Mar 27 2013

Collecting and archiving tweets: a DataPool case study

Steve Hitchcock

Information presented to a user via Twitter is variously called a ‘stream’, that is, a constant flow of data passing the viewer or reader. Where the totality of information passing through Twitter at any moment is considered, the flow is often referred to as a ‘firehose’, in other words, a gushing torrent of information. Blink and you’ve missed it. But does this information have only momentary value or relevance? Is there additional value in collecting, storing and preserving these data?

A short report from the DataPool Project describes a small case study in archiving collected tweets by, and about, DataPool. It explains the constraints imposed by Twitter on the use of such collections, describes how a service for collections evolved within these constraints, and illustrates the practical issues and choices that resulted in an archived collection.

An EPrints application called Tweepository collects and presents tweets based on a user’s specified search term over a specified period of time (Figure 1). DataPool and researchers associated with the project were among early users of Tweepository using the app installed on a test repository. Collections were based on the project’s Twitter user name, other user names, and selected hashtags, from conferences or other events.

Figure 1. Creating and editing a record for a Tweepository collection based on search terms

A dedicated institutional Tweepository was launched at the University of Southampton in late 2012. A packager tool enabled the ongoing test collections to be transferred to the supported Southampton Tweepository without a known break in service or collection.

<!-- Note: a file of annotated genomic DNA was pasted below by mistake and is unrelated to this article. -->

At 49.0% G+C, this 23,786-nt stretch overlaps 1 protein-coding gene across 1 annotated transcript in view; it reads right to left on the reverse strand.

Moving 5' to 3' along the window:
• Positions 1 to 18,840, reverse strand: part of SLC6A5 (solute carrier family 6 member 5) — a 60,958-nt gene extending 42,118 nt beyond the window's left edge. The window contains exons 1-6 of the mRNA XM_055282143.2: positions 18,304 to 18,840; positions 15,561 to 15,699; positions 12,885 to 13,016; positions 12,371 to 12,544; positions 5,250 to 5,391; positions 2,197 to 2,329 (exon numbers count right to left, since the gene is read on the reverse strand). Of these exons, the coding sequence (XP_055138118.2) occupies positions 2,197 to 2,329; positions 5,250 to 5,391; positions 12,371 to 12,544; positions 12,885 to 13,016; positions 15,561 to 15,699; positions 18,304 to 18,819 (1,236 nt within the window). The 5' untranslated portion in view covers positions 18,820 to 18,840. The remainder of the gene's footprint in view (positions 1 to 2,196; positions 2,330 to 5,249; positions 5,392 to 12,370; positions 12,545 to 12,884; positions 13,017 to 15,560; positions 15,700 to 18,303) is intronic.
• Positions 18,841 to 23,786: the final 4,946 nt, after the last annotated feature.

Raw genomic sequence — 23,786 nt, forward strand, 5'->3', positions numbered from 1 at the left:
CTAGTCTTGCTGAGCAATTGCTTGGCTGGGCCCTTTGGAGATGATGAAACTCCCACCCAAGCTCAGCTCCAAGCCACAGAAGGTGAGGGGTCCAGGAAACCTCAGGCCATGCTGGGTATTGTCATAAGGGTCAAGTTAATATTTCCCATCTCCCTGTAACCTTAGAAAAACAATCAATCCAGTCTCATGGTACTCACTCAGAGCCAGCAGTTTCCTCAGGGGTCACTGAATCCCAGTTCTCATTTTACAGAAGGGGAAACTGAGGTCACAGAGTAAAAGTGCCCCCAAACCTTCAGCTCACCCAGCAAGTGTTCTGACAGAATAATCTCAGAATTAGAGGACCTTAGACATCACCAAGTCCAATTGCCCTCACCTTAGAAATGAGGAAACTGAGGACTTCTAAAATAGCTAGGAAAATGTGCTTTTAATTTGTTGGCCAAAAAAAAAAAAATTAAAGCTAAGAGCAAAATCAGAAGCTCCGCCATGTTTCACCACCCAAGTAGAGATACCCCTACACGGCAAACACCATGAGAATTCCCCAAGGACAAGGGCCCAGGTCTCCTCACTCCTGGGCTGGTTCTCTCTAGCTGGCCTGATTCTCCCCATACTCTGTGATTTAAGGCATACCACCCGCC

For completeness as an exemplar data case study, given that institutional services such as Tweepository are as yet unavailable elsewhere, tweet collections were archived towards the end of the DataPool Project in March 2013. We used the provided export functions to create a packaged version of selected, completed collections for transfer to another repository at the university, ePrints Soton.

Attached to our archived tweet collections in ePrints Soton (see Figure 2) are:

  1. Reviewable PDF of the original Tweepository Web view (with some “tweets not shown…”)
  2. Reviewable PDF of complete tweet collection without data analysis, from HTML export format
  3. JSON Tweetstream* saved using the provided export tool
  4. Zip file* from the Packager tool

* reviewable only by the creator of the record or a repository administrator

File-level management in ePrints Soton, showing the series of files archived from Tweepository and Twitter

Figure 2. File-level management in ePrints Soton, showing the series of files archived from Tweepository and Twitter

We have since added the zip archive of the Project’s Twitter account, downloaded directly from Twitter, spanning the whole period from opening the account in November 2011. This service only applies to the archive of a registered Twitter user, not the general search collections possible with Tweepository.

What value the data in these collections and archival versions will prove to have will be measured through reuse by other researchers, and remains an open question, as it does for most research data entering the nascent services at institutions such as the University of Southampton.

Archiving tweets is a first step; realising the value of the data is a whole new challenge.

For more on this DataPool case study see the full report.